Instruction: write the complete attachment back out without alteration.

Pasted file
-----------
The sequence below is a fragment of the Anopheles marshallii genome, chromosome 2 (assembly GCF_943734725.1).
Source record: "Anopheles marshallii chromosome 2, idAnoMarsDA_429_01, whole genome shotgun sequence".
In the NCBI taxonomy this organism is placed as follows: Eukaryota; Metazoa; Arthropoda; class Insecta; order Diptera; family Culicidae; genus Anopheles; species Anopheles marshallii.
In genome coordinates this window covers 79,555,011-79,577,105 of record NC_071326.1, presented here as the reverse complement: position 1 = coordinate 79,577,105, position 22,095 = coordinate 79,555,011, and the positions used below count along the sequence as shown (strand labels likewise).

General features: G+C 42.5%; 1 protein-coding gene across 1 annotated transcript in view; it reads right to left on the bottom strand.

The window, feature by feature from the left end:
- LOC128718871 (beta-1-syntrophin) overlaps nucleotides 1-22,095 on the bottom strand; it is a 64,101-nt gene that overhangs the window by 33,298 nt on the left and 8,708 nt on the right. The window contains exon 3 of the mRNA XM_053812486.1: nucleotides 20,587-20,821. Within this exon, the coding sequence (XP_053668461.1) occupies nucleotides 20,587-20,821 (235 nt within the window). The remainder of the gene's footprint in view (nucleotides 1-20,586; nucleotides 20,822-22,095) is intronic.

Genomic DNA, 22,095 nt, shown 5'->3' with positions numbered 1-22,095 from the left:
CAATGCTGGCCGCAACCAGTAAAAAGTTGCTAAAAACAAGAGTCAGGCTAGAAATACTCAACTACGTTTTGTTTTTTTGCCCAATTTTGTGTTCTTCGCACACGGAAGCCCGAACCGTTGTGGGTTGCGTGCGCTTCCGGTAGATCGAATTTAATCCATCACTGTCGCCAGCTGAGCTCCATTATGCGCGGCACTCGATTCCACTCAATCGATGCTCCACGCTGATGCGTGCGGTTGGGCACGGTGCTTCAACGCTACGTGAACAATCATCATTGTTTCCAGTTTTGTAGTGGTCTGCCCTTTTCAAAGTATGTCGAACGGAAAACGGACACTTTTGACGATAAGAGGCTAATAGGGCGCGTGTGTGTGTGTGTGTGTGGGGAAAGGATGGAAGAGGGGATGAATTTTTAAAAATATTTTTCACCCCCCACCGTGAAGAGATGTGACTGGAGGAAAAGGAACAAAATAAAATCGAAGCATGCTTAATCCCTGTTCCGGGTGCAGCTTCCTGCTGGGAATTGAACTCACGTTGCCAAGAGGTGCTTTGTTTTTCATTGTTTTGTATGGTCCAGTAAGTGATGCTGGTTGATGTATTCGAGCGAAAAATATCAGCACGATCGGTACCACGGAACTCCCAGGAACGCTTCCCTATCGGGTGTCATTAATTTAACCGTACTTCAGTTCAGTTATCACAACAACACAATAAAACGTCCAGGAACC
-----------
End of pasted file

The sequence below is a fragment of the Anopheles marshallii genome, chromosome 2 (assembly GCF_943734725.1).
Source record: "Anopheles marshallii chromosome 2, idAnoMarsDA_429_01, whole genome shotgun sequence".
In the NCBI taxonomy this organism is placed as follows: Eukaryota; Metazoa; Arthropoda; class Insecta; order Diptera; family Culicidae; genus Anopheles; species Anopheles marshallii.
In genome coordinates this window covers 79,555,011-79,577,105 of record NC_071326.1, presented here as the reverse complement: position 1 = coordinate 79,577,105, position 22,095 = coordinate 79,555,011, and the positions used below count along the sequence as shown (strand labels likewise).

General features: G+C 42.5%; 1 protein-coding gene across 1 annotated transcript in view; it reads right to left on the bottom strand.

The window, feature by feature from the left end:
- LOC128718871 (beta-1-syntrophin) overlaps nucleotides 1-22,095 on the bottom strand; it is a 64,101-nt gene that overhangs the window by 33,298 nt on the left and 8,708 nt on the right. The window contains exon 3 of the mRNA XM_053812486.1: nucleotides 20,587-20,821. Within this exon, the coding sequence (XP_053668461.1) occupies nucleotides 20,587-20,821 (235 nt within the window). The remainder of the gene's footprint in view (nucleotides 1-20,586; nucleotides 20,822-22,095) is intronic.

Genomic DNA, 22,095 nt, shown 5'->3' with positions numbered 1-22,095 from the left:
CAATGCTGGCCGCAACCAGTAAAAAGTTGCTAAAAACAAGAGTCAGGCTAGAAATACTCAACTACGTTTTGTTTTTTTGCCCAATTTTGTGTTCTTCGCACACGGAAGCCCGAACCGTTGTGGGTTGCGTGCGCTTCCGGTAGATCGAATTTAATCCATCACTGTCGCCAGCTGAGCTCCATTATGCGCGGCACTCGATTCCACTCAATCGATGCTCCACGCTGATGCGTGCGGTTGGGCACGGTGCTTCAACGCTACGTGAACAATCATCATTGTTTCCAGTTTTGTAGTGGTCTGCCCTTTTCAAAGTATGTCGAACGGAAAACGGACACTTTTGACGATAAGAGGCTAATAGGGCGCGTGTGTGTGTGTGTGTGTGGGGAAAGGATGGAAGAGGGGATGAATTTTTAAAAATATTTTTCACCCCCCACCGTGAAGAGATGTGACTGGAGGAAAAGGAACAAAATAAAATCGAAGCATGCTTAATCCCTGTTCCGGGTGCAGCTTCCTGCTGGGAATTGAACTCACGTTGCCAAGAGGTGCTTTGTTTTTCATTGTTTTGTATGGTCCAGTAAGTGATGCTGGTTGATGTATTCGAGCGAAAAATATCAGCACGATCGGTACCACGGAACTCCCAGGAACGCTTCCCTATCGGGTGTCATTAATTTAACCGTACTTCAGTTCAGTTATCACAACAACACAATAAAACGTCCAGGAACC